Defects in the assembly of dolichol-linked oligosaccharide or its transfer to proteins result in severe, multi-system human diseases called Type I congenital disorders of glycosylation. We have identified a novel CDG type, CDG-Ij, resulting from deficiency in UDP-GlcNAc: dolichol phosphate N-acetyl-glucosamine-1 phosphate transferase (GPT) activity encoded by DPAGT1. The patient presents with severe hypotonia, medically intractable seizures, mental retardation, microcephaly, and exotropia. Metabolic labeling of cultured dermal fibroblasts from the patient with [2-(3)H]-mannose revealed lowered incorporation of radiolabel into full-length dolichol-linked oligosaccharides and glycoproteins. In vitro enzymatic analysis of microsomal fractions from the cultured cells indicated that oligosaccharyltransferase activity is normal, but the GPT activity is reduced to approximately 10% of normal levels while parents have heterozygous levels. The patient's paternal DPAGT1 allele contains a point mutation (660A>G) that replaces a highly conserved tyrosine with a cysteine (Y170C). The paternal allele cDNA produces a full-length protein with almost no activity when over-expressed in CHO cells. The maternal allele makes only about 12% normal mature mRNA, while the remainder shows a complex exon skipping pattern that shifts the reading frame encoding a truncated non-functional GPT protein. Thus, we conclude that the DPAGT1 gene defects are responsible for the CDG symptoms in this patient. Hum Mutat 22:144-150, 2003.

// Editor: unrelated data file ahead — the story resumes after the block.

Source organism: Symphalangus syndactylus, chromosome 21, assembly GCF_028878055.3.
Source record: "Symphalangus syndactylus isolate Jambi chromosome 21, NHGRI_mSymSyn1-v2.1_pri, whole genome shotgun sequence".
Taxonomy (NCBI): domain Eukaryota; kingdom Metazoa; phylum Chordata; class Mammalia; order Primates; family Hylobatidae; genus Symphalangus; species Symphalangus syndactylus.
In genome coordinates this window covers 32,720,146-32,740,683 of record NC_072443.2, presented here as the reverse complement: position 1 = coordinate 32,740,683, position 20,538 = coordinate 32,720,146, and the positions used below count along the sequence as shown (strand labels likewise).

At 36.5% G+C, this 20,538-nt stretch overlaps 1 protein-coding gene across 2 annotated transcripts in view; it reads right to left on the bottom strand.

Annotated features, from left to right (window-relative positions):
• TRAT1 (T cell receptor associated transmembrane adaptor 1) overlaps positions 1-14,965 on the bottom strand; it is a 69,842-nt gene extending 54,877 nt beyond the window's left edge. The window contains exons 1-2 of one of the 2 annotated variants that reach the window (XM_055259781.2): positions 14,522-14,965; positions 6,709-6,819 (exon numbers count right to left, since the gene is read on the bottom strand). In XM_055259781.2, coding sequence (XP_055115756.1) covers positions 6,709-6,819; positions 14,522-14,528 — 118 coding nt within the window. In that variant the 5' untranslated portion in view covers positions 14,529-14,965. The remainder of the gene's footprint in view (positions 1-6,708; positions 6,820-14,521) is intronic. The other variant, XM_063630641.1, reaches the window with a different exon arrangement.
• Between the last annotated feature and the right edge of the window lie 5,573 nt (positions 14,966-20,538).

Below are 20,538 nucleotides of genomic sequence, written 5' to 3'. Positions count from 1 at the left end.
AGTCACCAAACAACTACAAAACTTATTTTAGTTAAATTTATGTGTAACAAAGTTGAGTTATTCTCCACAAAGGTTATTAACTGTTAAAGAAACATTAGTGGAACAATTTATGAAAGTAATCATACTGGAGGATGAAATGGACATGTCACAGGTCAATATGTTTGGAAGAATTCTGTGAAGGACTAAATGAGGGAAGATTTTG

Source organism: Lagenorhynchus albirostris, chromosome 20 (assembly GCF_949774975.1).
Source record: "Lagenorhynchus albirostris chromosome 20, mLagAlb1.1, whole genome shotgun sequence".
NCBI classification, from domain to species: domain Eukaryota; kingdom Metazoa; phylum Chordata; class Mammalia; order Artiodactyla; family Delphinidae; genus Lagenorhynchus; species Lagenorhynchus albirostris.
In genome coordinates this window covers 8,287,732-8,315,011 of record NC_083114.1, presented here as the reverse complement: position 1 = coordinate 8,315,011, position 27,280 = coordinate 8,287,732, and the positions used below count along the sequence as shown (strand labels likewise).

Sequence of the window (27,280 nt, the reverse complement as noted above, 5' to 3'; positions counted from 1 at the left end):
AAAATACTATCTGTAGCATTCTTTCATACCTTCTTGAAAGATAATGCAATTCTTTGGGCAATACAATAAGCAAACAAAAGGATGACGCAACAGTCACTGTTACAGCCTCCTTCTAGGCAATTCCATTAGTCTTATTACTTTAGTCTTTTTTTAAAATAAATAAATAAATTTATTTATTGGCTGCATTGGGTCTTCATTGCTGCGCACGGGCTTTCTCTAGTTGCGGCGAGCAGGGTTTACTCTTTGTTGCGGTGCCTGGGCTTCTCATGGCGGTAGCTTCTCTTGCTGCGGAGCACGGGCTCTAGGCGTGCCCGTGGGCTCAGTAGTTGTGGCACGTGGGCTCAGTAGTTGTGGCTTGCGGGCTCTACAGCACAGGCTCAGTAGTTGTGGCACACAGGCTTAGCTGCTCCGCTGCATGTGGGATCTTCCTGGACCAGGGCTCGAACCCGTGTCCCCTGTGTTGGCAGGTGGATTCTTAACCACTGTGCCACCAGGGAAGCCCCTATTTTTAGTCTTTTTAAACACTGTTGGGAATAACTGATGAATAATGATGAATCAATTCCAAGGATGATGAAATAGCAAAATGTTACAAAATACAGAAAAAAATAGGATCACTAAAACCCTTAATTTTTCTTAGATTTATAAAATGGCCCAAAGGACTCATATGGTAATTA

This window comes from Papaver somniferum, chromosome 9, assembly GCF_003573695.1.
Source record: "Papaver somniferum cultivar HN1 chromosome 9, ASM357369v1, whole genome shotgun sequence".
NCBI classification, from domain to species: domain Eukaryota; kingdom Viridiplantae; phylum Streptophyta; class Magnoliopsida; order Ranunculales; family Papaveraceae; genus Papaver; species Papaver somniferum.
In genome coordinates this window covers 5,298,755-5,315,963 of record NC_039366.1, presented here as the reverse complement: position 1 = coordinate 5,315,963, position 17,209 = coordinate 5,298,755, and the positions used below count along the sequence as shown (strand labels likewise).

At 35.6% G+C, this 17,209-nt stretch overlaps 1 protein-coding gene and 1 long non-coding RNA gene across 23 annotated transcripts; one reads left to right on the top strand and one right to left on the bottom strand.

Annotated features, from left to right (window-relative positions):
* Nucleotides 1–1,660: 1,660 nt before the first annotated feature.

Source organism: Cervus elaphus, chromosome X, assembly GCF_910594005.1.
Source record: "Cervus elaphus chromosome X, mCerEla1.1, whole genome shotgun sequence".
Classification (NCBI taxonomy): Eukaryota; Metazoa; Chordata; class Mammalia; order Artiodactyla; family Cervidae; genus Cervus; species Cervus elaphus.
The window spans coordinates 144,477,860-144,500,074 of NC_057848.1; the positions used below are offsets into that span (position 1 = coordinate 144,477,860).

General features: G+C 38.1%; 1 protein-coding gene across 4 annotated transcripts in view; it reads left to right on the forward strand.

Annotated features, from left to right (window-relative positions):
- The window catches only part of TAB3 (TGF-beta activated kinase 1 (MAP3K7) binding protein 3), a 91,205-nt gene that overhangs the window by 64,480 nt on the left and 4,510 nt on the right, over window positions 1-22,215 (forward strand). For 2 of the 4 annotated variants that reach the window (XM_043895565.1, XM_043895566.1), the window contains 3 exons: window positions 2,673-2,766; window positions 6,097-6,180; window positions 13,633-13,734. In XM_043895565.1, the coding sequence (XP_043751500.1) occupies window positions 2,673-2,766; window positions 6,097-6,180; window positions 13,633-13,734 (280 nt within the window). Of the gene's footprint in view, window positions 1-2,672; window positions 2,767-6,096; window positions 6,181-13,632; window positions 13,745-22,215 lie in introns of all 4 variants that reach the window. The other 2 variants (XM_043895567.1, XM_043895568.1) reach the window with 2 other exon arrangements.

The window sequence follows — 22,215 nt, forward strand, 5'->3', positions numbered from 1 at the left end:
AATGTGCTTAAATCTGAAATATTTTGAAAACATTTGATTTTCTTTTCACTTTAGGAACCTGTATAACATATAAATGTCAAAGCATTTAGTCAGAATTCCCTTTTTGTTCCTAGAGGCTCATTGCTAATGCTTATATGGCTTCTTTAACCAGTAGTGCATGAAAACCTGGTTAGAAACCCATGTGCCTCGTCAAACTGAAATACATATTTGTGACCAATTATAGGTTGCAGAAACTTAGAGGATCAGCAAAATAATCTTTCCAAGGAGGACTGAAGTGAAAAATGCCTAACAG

Copyright 2003 Wiley-Liss, Inc.